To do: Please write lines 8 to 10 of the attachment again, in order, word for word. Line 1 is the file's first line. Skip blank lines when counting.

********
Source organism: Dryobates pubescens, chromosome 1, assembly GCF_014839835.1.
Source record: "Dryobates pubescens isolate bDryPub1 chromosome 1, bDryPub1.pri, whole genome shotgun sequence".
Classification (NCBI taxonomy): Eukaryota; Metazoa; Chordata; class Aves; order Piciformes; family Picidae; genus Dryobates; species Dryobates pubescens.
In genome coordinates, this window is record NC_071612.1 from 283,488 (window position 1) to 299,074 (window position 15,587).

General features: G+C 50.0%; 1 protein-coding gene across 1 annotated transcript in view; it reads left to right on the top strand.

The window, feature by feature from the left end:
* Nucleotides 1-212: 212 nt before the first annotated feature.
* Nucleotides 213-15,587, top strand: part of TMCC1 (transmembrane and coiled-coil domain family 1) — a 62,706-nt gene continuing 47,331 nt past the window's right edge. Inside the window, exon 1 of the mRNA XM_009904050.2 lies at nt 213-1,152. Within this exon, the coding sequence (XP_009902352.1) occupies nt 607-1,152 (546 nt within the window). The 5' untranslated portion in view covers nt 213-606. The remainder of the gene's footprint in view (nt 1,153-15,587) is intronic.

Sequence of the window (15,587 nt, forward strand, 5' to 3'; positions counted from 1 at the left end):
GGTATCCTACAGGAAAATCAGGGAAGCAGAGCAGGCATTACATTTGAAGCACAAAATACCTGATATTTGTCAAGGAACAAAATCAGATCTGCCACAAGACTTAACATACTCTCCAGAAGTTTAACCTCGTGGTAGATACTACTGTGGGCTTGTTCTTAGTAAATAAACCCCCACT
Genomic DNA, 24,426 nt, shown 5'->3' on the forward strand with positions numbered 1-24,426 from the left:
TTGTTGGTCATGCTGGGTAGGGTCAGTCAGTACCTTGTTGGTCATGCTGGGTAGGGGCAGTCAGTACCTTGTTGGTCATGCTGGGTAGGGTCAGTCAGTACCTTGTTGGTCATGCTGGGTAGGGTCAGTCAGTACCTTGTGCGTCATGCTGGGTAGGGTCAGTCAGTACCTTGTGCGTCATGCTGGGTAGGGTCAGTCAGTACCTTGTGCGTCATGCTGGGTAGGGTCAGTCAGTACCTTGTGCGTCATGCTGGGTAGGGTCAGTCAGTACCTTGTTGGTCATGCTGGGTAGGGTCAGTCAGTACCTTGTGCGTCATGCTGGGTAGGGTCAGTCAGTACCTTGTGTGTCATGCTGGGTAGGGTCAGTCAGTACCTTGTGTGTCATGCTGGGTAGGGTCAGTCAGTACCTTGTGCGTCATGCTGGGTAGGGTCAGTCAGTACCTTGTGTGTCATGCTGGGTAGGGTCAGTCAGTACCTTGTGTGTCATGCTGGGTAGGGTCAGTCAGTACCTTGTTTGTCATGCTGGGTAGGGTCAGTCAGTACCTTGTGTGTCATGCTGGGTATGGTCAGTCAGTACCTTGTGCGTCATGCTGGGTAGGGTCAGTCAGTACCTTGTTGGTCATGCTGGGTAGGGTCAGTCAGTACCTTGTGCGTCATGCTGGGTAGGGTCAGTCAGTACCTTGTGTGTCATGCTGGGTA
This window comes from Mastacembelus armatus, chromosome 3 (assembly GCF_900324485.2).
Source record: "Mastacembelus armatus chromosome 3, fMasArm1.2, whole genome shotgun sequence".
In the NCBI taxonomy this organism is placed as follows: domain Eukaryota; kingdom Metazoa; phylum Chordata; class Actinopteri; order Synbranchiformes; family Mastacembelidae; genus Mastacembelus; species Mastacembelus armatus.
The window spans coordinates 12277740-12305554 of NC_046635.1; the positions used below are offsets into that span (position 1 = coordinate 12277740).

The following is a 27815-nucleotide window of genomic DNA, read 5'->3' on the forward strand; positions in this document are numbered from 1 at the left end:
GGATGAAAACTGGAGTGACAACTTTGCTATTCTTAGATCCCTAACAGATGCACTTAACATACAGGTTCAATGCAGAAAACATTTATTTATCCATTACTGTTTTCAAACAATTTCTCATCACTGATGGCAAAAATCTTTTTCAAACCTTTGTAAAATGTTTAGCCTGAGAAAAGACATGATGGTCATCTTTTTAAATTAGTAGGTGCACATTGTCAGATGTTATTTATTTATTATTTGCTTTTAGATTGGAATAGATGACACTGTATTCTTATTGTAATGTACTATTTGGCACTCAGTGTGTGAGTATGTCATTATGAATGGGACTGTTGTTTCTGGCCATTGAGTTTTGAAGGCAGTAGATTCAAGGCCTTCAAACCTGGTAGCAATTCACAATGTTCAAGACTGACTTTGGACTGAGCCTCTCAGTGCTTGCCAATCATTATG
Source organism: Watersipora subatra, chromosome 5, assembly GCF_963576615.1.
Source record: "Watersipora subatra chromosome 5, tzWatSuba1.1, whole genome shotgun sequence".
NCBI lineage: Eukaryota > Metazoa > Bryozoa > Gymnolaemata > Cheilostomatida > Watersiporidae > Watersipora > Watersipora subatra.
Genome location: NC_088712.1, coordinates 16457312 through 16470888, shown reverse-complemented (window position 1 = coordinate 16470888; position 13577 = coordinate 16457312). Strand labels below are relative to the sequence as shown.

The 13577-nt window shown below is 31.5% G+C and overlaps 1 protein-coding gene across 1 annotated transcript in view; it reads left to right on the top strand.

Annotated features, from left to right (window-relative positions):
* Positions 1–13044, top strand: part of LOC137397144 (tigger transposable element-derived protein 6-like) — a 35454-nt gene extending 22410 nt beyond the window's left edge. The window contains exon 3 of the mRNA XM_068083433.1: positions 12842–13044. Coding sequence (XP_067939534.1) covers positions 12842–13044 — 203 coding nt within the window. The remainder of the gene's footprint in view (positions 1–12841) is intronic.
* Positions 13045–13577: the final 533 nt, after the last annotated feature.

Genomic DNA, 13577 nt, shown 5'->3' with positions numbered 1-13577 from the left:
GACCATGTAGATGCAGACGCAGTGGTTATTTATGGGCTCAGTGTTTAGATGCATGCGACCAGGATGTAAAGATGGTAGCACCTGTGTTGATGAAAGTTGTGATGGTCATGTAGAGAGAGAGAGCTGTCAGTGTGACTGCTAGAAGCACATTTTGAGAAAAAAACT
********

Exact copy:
* Nucleotides 213-15,587, top strand: part of TMCC1 (transmembrane and coiled-coil domain family 1) — a 62,706-nt gene continuing 47,331 nt past the window's right edge. Inside the window, exon 1 of the mRNA XM_009904050.2 lies at nt 213-1,152. Within this exon, the coding sequence (XP_009902352.1) occupies nt 607-1,152 (546 nt within the window). The 5' untranslated portion in view covers nt 213-606. The remainder of the gene's footprint in view (nt 1,153-15,587) is intronic.

Sequence of the window (15,587 nt, forward strand, 5' to 3'; positions counted from 1 at the left end):
GGTATCCTACAGGAAAATCAGGGAAGCAGAGCAGGCATTACATTTGAAGCACAAAATACCTGATATTTGTCAAGGAACAAAATCAGATCTGCCACAAGACTTAACATACTCTCCAGAAGTTTAACCTCGTGGTAGATACTACTGTGGGCTTGTTCTTAGTAAATAAACCCCCACT